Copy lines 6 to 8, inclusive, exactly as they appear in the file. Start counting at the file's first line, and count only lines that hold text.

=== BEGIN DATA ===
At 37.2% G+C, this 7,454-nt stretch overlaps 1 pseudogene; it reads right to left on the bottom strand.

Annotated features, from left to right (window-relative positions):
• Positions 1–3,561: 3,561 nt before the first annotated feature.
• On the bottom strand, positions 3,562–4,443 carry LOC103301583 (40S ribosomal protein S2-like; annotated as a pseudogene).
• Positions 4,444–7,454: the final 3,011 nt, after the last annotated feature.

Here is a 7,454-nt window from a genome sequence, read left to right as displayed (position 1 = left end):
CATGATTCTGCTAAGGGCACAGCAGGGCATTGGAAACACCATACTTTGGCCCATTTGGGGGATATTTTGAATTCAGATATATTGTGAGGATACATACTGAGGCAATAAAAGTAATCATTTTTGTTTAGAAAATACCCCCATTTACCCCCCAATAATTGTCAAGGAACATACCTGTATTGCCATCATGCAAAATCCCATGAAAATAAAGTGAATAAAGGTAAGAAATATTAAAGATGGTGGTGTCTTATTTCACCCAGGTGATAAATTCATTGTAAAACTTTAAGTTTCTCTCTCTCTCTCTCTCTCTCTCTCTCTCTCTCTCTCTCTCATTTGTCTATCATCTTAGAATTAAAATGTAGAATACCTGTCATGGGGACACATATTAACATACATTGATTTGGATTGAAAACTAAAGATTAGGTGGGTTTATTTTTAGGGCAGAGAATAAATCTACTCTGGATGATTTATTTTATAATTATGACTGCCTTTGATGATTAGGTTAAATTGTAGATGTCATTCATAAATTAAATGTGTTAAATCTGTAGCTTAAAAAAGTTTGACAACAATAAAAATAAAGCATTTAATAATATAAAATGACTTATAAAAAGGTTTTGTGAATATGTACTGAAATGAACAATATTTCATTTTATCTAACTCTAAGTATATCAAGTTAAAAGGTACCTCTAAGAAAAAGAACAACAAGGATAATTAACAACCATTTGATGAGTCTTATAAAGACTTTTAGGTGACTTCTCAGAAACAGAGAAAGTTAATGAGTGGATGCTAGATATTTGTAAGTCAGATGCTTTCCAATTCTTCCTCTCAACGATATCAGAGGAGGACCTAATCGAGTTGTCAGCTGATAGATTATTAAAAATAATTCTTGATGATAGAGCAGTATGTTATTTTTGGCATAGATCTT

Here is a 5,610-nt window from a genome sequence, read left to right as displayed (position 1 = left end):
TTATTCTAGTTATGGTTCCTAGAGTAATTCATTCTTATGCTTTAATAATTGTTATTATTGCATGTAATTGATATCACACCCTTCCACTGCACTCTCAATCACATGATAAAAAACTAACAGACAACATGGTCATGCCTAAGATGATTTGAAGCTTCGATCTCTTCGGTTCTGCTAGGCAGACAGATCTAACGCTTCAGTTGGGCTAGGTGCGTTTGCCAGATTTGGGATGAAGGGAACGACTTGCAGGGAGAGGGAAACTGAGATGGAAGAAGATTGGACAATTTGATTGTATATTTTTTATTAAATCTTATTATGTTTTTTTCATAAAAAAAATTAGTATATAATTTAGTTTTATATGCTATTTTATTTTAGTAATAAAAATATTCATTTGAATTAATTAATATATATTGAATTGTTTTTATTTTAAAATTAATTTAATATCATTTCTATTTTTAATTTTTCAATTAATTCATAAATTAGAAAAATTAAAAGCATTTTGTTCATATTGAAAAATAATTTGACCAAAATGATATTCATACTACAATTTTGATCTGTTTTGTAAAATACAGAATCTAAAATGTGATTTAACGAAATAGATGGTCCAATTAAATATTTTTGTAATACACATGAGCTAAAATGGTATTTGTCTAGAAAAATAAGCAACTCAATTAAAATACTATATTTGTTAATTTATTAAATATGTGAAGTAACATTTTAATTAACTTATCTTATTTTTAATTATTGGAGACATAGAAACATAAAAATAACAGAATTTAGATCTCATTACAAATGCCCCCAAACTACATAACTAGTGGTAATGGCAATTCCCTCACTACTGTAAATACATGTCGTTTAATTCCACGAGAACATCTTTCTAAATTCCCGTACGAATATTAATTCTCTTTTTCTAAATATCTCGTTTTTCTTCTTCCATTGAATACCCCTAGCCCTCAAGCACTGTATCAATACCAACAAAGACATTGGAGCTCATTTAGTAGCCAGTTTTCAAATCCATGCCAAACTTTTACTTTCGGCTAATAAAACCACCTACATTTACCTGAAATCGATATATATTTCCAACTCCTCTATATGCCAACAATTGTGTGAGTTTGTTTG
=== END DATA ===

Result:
Here is a 7,454-nt window from a genome sequence, read left to right as displayed (position 1 = left end):
CATGATTCTGCTAAGGGCACAGCAGGGCATTGGAAACACCATACTTTGGCCCATTTGGGGGATATTTTGAATTCAGATATATTGTGAGGATACATACTGAGGCAATAAAAGTAATCATTTTTGTTTAGAAAATACCCCCATTTACCCCCCAATAATTGTCAAGGAACATACCTGTATTGCCATCATGCAAAATCCCATGAAAATAAAGTGAATAAAGGTAAGAAATATTAAAGATGGTGGTGTCTTATTTCACCCAGGTGATAAATTCATTGTAAAACTTTAAGTTTCTCTCTCTCTCTCTCTCTCTCTCTCTCTCTCTCTCTCTCTCATTTGTCTATCATCTTAGAATTAAAATGTAGAATACCTGTCATGGGGACACATATTAACATACATTGATTTGGATTGAAAACTAAAGATTAGGTGGGTTTATTTTTAGGGCAGAGAATAAATCTACTCTGGATGATTTATTTTATAATTATGACTGCCTTTGATGATTAGGTTAAATTGTAGATGTCATTCATAAATTAAATGTGTTAAATCTGTAGCTTAAAAAAGTTTGACAACAATAAAAATAAAGCATTTAATAATATAAAATGACTTATAAAAAGGTTTTGTGAATATGTACTGAAATGAACAATATTTCATTTTATCTAACTCTAAGTATATCAAGTTAAAAGGTACCTCTAAGAAAAAGAACAACAAGGATAATTAACAACCATTTGATGAGTCTTATAAAGACTTTTAGGTGACTTCTCAGAAACAGAGAAAGTTAATGAGTGGATGCTAGATATTTGTAAGTCAGATGCTTTCCAATTCTTCCTCTCAACGATATCAGAGGAGGACCTAATCGAGTTGTCAGCTGATAGATTATTAAAAATAATTCTTGATGATAGAGCAGTATGTTATTTTTGGCATAGATCTT

Here is a 5,610-nt window from a genome sequence, read left to right as displayed (position 1 = left end):